History Film / MoulinRouge

21st May '17 8:03:29 PM LordArvidthe13th
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**[[spoiler:Given the Duke and his manservant attempted murder of Christian in the middle of a performance, you would think one or both would under murder rep.]].
7th Apr '17 6:49:03 AM rainmakerrtv
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* OOCIsSeriousBusiness: Zidler almost exclusively addresses Satine by various endearments such as "Cherub" or "My Little Strawberry". The first time he addresses her by her actual name, it is to say, "You're dying, Satine!"
25th Mar '17 4:09:44 AM Ingonyama
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* WorldHalfEmpty[=/=]WorldHalfFull: Aside from being an example of MoodWhiplash and FisherKingdom, the contrast between the opening of the movie and the flashback illustrates these tropes. First the audience is shown Montmarte as a bleak and desolate place, with its inhabitants doped up on absinthe and various other drugs, while a priest stands outside the entrance warning the viewer not to enter "this village of sin." Then when everything flips to the colorful, happy, lively Montmartre, some of the same characters are seen again dancing, singing, and playing music. An implication that can be drawn from this is that neither view is completely correct by itself, that the real Montmartre was a mix of the two, or at least depended on point of view and one's experiences there.

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* WorldHalfEmpty[=/=]WorldHalfFull: Aside from being an example of MoodWhiplash and FisherKingdom, the contrast between the opening of the movie and the flashback illustrates these tropes. First the audience is shown Montmarte as a bleak and desolate place, with its inhabitants doped up on absinthe and various other drugs, while a priest stands outside the entrance warning the viewer not to enter "this village of sin." Then when everything flips to the colorful, happy, lively Montmartre, some of the same characters are seen again dancing, singing, and playing music. music as "children of the revolution". An implication that can be drawn from this (beyond that the district's fortunes and happiness depend upon [[spoiler:Satine's life]]) is that neither view is completely correct by itself, that the real Montmartre was a mix of the two, or at least depended on point of view and one's experiences there.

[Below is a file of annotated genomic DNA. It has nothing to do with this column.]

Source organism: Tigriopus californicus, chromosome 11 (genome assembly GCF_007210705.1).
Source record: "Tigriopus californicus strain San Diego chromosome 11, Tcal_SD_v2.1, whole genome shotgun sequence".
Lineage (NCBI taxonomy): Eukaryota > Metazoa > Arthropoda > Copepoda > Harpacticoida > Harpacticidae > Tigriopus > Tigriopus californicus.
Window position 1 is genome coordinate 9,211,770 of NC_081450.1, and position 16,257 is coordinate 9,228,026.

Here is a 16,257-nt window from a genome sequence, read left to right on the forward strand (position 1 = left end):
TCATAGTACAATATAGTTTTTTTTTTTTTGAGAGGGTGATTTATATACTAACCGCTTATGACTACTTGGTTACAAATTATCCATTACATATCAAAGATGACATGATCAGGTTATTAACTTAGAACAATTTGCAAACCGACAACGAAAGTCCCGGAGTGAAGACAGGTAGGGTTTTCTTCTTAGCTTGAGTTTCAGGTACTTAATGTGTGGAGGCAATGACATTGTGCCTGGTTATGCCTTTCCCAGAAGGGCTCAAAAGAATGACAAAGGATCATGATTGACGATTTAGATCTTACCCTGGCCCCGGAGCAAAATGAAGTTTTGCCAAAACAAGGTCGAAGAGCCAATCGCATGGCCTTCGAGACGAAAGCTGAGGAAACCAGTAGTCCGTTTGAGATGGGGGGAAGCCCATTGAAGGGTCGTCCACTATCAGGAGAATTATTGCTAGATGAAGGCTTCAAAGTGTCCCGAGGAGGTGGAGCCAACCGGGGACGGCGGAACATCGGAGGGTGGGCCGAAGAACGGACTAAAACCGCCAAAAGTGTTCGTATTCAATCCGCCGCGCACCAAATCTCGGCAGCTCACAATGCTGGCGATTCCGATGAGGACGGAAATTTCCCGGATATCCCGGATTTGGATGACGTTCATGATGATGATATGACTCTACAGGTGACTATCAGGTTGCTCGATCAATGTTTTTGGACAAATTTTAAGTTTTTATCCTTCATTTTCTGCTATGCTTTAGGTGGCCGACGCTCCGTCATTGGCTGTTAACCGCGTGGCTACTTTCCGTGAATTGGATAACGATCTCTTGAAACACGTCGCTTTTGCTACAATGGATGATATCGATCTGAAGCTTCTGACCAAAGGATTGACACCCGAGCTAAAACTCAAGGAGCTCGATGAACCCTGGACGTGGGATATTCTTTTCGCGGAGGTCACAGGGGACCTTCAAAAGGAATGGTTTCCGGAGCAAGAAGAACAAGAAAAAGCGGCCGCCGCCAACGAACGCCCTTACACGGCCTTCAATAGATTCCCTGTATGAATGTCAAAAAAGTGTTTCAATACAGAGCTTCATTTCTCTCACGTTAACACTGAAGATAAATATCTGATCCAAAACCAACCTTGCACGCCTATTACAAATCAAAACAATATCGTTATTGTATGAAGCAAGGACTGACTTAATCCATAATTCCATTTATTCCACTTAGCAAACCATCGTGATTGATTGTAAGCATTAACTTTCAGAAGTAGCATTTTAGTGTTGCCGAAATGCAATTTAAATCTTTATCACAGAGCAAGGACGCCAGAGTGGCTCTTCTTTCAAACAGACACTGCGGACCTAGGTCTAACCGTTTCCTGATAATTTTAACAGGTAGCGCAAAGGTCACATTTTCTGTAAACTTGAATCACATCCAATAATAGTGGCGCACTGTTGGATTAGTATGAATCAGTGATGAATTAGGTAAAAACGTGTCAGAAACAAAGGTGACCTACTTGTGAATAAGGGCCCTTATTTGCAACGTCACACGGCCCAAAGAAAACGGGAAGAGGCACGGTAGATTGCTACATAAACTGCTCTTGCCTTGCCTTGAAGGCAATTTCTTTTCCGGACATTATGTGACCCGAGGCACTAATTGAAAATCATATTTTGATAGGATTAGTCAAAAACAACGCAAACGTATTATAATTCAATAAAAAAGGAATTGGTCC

25th Mar '17 4:07:30 AM Ingonyama
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Added DiffLines:

* WorldHalfEmpty[=/=]WorldHalfFull: Aside from being an example of MoodWhiplash and FisherKingdom, the contrast between the opening of the movie and the flashback illustrates these tropes. First the audience is shown Montmarte as a bleak and desolate place, with its inhabitants doped up on absinthe and various other drugs, while a priest stands outside the entrance warning the viewer not to enter "this village of sin." Then when everything flips to the colorful, happy, lively Montmartre, some of the same characters are seen again dancing, singing, and playing music. An implication that can be drawn from this is that neither view is completely correct by itself, that the real Montmartre was a mix of the two, or at least depended on point of view and one's experiences there.
10th Jan '17 1:08:26 AM Aurelian
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* LargeHam: The movie is [[WorldOfHam (also) an endless ham parade]], but Jim Broadbent and Richard Roxburgh take the whole cake. They even ''[[HamToHamCombat fight]]'' over it during the "Like A Virgin" number.

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* LargeHam: The movie is [[WorldOfHam (also) an endless ham parade]], but Jim Broadbent Creator/JimBroadbent and Richard Roxburgh take the whole cake. They even ''[[HamToHamCombat fight]]'' over it during the "Like A Virgin" number.
16th Oct '16 6:58:23 AM CumbersomeTercel